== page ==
It’s late December, and I’m looking forward to making my second trip with the Mobile bar pilots. On my first trip I rode a ship inbound from Dauphin Island. This time I’m taking an outbound ship with my brother, Reid.
It is 3 p.m. when we board a tugboat at the State Docks. It ferries us to the Minerva Gloria, an 800-foot Greek oil tanker docked near the Cochrane Bridge. Typically, the pilots will board the ship by climbing a rope ladder, but this ship has what looks like aluminum fire escape stairs that lower to the deck of the tug. Not long after we greet the captain in the wheelhouse, another tug arrives and delivers Jake, a 25-year-old apprentice pilot.
Once we are all aboard, the captain gives control of the ship to Reid. Then Reid and Jake begin relaying instructions to the two tugs. Here’s the problem: We are facing upriver on an 800-foot vessel, and we need to turn the ship around. The river is less than 1, 000 feet wide. Reid calls for mooring lines to be dropped, and the current begins to peel us away from the dock and swing the bow out into the channel. He then has one of the tugs pull at the stern to keep it close to the bank while he has the other tug push against the bow to keep it from swinging around too fast.
“We’ve probably got about 30 meters of clearance at the bow, ” Reid says. “If you’re standing up there it looks pretty scary. I’ve got no way to see it. I just know how long this ship is, and I know how wide the river is. All I can do is be sure I know where the stern is.”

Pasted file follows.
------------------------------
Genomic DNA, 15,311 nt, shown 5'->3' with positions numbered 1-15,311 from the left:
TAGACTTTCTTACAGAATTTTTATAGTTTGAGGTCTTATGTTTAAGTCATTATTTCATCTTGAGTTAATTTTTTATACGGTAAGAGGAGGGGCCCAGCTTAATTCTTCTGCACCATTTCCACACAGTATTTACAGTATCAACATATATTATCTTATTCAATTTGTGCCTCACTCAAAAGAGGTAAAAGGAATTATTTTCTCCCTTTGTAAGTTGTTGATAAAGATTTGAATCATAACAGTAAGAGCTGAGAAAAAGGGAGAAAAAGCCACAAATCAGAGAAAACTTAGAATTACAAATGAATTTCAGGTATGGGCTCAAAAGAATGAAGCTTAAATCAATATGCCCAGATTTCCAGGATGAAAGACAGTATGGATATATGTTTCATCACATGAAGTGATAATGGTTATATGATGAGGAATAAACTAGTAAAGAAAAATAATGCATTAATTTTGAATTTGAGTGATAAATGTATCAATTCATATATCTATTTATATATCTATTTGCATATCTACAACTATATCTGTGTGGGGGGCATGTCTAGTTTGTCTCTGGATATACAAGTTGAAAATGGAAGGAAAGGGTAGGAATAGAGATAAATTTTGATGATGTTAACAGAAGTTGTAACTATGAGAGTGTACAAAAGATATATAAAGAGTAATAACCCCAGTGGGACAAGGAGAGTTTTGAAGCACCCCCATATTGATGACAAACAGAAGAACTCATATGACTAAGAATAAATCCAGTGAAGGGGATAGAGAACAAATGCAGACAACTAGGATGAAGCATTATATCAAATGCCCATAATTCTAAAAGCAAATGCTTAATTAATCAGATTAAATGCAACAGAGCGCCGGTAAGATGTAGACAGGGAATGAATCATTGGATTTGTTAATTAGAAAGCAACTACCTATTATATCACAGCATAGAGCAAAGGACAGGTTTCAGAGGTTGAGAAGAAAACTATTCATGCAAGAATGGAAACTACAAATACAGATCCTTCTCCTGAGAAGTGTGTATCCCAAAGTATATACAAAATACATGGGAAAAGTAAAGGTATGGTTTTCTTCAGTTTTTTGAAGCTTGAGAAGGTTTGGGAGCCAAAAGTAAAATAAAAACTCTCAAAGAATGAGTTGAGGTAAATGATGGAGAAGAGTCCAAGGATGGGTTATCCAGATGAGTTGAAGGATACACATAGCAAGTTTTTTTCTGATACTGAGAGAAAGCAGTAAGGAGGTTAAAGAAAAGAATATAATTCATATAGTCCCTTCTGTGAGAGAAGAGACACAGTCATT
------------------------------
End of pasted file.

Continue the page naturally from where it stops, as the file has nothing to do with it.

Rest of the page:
After about a half hour of maneuvering with the tugs and thrusts from the ship’s propeller, we are turned and headed downriver. The sun is starting to set, and Downtown Mobile is glowing cool orange. We are riding at about the height of the 10th story of the RSA tower, and I’m seeing the city from an entirely new angle.
Reid and Jake are eyeing the port. The wheelhouse has gotten quiet. I’m getting a feeling of immense power that only comes with the thrum of a giant diesel engine, CB radios and teams of men working to maneuver something so massive. And I’m thinking, no one down there on Dauphin Street has any idea all this is going on.
“What’s our speed, Jake?” Reid asks.
“5.5 knots, ” Jake replies.
“Little faster than I’d like, ” Reid says.
“Can you slow down?” I ask.
Reid shakes his head. “This is as slow as she goes. And you have to be under power to keep the ship moving straight. Problem is, the current’s pushing against us too. You can’t control that.”
“What happens if you go too fast?”